ENCINITAS — Teresa Barth will hop on a plane Wednesday morning. She’s headed to San Francisco.
It’s the start of her second retirement.
The night before her departure, she will be saying goodbye to her second career, the Encinitas City council, on which she has served since 2006 before not seeking re-election this year.
She leaves with no regrets.
“I had set a goal of a maximum of two terms, or eight years, that was something my husband and I discussed,” Barth said. “We talked about, ‘After you retire the second time, let’s do ‘this and that.
“I felt I needed to respect that, even though running for mayor would be a two-year term,” she said.
Barth talked with the Coast News about her eight-year journey, the highs and the lows and what lies ahead for her.
“A second career”
Barth said running for city council was not something she planned on doing. Only three years removed from her retirement from the 22nd Agricultural District — better known as the Del Mar Fairgrounds — she was looking forward to enjoying her newfound free time.
Then, Christy Guerin decided to not seek re-election, and Barth — among the more active members of the Cardiff-by-the-Sea community — said she started getting asked, “Why don’t you run?”
“It wasn’t on my radar for my retirement, but I knew I never wanted to run against an incumbent, so this was kind of how it happened,” she said. “Since it didn’t appear anyone else would step up, I decided to run.”
Barth finished second behind incumbent Dan Dalager in the voting, besting her closest challenger, Doug Long, by more than 1,000 votes. She joined the late Maggie Houlihan to form a two-vote minority that would remain in place until 2012.
It wasn’t easy, Barth said.
The council majority of Jerome Stocks, Jim Bond and Dalager, Barth said, stifled Houlihan and her from bringing forth new ideas, environmental policies and discussion on other topics unpopular with the trio.
“I really never considered myself this awful person that I was portrayed as by some of my colleagues,” Barth said. “I was always one of those people who would say, ‘Can’t we all just get along.’
“It wasn’t just disagreeing with us, they were actively trying to prevent Maggie or myself from bringing forward ideas for discussions. They were trying to shut us down completely.”
Barth said that her treatment during those formative years would mold her leadership style when she finally was selected to be mayor in 2012.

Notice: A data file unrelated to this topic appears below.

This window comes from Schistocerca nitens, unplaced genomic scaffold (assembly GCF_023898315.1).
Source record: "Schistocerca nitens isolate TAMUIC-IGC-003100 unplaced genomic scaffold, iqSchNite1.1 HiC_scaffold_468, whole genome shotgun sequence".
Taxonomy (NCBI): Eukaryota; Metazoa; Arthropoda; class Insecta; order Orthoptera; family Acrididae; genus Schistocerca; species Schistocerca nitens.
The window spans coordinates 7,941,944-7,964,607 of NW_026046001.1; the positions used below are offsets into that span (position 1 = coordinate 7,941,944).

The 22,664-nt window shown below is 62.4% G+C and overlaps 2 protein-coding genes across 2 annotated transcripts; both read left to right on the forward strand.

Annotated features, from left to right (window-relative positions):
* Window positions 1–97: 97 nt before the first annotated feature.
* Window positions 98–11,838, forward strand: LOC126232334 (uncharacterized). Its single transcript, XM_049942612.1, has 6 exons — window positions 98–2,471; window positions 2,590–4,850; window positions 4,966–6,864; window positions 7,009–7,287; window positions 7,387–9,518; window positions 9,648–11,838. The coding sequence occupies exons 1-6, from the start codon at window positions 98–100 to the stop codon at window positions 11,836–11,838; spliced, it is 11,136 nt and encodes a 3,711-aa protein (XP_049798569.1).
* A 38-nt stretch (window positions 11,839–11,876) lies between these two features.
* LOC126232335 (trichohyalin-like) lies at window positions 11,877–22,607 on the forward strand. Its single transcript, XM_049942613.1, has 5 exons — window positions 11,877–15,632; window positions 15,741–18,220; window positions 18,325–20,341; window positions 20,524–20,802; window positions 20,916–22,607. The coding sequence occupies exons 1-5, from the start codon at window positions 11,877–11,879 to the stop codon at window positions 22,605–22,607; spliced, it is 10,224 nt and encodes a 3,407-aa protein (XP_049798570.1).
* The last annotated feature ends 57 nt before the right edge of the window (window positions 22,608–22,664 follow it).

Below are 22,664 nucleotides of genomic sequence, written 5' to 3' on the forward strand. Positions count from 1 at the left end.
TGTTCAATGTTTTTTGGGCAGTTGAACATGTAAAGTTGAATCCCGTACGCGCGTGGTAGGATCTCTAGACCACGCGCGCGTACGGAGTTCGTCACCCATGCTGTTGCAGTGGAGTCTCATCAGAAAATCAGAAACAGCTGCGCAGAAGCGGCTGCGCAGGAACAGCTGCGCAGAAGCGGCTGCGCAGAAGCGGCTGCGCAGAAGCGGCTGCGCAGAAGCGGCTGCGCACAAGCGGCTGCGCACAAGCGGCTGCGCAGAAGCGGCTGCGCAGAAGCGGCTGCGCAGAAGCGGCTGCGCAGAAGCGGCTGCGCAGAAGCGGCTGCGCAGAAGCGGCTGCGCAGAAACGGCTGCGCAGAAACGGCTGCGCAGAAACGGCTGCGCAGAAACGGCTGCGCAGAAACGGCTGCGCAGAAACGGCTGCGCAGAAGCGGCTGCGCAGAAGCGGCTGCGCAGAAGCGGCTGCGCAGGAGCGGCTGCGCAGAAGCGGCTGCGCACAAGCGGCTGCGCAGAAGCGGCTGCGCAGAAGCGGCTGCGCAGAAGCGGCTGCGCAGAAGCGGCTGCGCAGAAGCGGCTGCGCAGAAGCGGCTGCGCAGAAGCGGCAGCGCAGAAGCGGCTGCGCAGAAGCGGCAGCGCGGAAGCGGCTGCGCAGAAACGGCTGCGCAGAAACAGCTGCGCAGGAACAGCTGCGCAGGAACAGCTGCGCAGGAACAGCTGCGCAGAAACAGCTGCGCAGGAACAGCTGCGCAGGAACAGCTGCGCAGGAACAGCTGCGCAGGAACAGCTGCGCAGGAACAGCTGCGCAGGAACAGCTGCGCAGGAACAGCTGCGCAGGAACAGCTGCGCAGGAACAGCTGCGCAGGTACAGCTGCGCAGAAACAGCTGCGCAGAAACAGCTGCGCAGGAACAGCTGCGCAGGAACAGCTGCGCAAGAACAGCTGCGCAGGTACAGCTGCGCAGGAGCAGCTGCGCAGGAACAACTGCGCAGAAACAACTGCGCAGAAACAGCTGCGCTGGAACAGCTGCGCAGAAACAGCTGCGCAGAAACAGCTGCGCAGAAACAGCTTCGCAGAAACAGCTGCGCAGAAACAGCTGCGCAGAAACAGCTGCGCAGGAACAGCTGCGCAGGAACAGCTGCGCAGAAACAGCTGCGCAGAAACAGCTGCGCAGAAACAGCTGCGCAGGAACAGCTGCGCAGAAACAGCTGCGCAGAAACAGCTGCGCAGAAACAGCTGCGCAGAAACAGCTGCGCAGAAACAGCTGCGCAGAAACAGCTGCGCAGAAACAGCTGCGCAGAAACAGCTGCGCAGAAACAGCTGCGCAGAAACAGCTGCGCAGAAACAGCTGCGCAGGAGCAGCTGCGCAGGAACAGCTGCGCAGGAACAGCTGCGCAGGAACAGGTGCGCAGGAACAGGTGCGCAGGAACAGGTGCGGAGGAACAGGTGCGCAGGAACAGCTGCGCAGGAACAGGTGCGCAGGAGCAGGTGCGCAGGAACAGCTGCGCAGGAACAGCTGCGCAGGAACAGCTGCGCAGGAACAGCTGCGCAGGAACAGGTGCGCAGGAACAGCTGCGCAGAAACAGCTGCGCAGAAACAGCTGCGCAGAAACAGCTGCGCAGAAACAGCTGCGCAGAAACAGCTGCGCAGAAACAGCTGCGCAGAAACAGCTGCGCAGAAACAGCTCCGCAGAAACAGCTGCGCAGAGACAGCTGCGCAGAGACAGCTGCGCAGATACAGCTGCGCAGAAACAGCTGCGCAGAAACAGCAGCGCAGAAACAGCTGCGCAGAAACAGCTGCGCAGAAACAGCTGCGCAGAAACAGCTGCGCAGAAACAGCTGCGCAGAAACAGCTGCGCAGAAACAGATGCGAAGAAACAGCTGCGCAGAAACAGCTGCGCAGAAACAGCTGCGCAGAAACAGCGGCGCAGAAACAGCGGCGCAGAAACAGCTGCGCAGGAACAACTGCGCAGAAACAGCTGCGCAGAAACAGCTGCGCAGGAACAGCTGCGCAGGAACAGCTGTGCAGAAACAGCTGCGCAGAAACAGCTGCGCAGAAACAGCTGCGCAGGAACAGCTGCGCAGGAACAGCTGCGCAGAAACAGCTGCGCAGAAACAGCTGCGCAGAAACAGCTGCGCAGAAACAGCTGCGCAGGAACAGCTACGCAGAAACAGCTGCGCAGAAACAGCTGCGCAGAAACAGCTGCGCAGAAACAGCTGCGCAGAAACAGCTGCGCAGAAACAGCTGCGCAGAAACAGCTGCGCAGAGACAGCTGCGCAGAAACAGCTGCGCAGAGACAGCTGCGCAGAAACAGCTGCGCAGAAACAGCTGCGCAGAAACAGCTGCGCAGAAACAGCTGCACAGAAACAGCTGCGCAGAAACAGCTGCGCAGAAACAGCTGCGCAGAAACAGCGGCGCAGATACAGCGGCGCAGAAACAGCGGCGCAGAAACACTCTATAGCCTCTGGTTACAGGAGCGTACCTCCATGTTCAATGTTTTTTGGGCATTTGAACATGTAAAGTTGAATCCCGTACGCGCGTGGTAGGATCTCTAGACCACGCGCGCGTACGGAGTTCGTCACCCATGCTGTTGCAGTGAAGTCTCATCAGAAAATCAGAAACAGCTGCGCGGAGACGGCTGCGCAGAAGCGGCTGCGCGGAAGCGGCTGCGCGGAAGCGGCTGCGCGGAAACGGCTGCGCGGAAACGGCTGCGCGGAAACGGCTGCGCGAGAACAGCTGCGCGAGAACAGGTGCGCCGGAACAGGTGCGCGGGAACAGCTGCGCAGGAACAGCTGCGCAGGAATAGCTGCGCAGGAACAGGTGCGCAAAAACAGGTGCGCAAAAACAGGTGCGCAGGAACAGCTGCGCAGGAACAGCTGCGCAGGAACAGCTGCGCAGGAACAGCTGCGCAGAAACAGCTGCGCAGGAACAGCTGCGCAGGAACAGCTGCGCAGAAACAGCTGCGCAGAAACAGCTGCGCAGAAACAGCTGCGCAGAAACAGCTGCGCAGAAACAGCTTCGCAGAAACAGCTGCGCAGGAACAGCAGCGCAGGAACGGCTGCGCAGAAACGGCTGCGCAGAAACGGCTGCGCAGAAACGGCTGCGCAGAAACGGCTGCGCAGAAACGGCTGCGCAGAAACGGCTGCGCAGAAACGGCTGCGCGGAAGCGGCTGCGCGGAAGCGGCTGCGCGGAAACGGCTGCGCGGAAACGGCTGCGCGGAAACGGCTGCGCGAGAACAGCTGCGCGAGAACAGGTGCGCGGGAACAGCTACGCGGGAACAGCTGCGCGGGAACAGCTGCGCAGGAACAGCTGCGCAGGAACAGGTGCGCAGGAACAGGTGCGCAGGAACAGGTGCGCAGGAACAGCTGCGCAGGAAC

“I believed that even if I didn’t agree with you, I felt you had the right to at least talk about it,” she said.
In particular, Barth said the ringleader was Stocks, whom Barth filed a harassment claim against in 2009. The claim was dismissed by a law firm hired by the city that concluded it had no merit.
Later in 2010, when Kristin Gaspar was voted into office, replacing Dalager, the council majority for a second straight year passed over Barth in the rotation for the appointed mayorship. Supporters of Barth at the time erupted at the council meeting, one of whom called Gaspar a “puppet for Stocks.”
Barth said she tried to handle her issues with Stocks internally by following the city’s employee procedures on harassment. As it happens, city council members are not treated as employees, and the matter became very public – and very messy.
Barth said she still believes Stocks’ behavior was tantamount to harassment, and believes it speaks to a broader problem of how elected official interact with their colleagues and city employees, one she compared loosely to the incidents that led to the resignation of former San Diego Mayor Bob Filner in 2013.
“There is a problem internally with how elected officials behave and how they treat their colleagues and employees, and I think there should be a way to address it so it doesn’t have to blow up into this public thing,” Barth said. “But elected officials are neither fish nor fowl.”
Barth said she has not spoken to Stocks since voters did not re-elect him in 2012.
Maggie and the 2012 change
Meanwhile, as the council’s relationship deteriorated, so did the health of Barth’s friend and ally, Houlihan.
Elected to the City Council in 2000, Houlihan, a fierce advocate for animal and environmental rights, had battled cancer before. This time, however, she would lose her battle with endometrial cancer in 2011.
Barth said Houlihan’s decline was difficult on everyone.
“I knew Maggie just before she ran for council the first time,” she said. “I really did watch her challenges, and watched her go forward, and talk about the harassment that she suffered. I really admired her for just keeping her head up and doing her job, and moving forward, that was an inspiration to me.
“If Maggie can deal with the stuff that she did, which was really awful, I can do this too,” Barth said.
Barth said the thing she remembers about watching Houlihan deal with the return of her cancer was the positive, Epicurean outlook she had.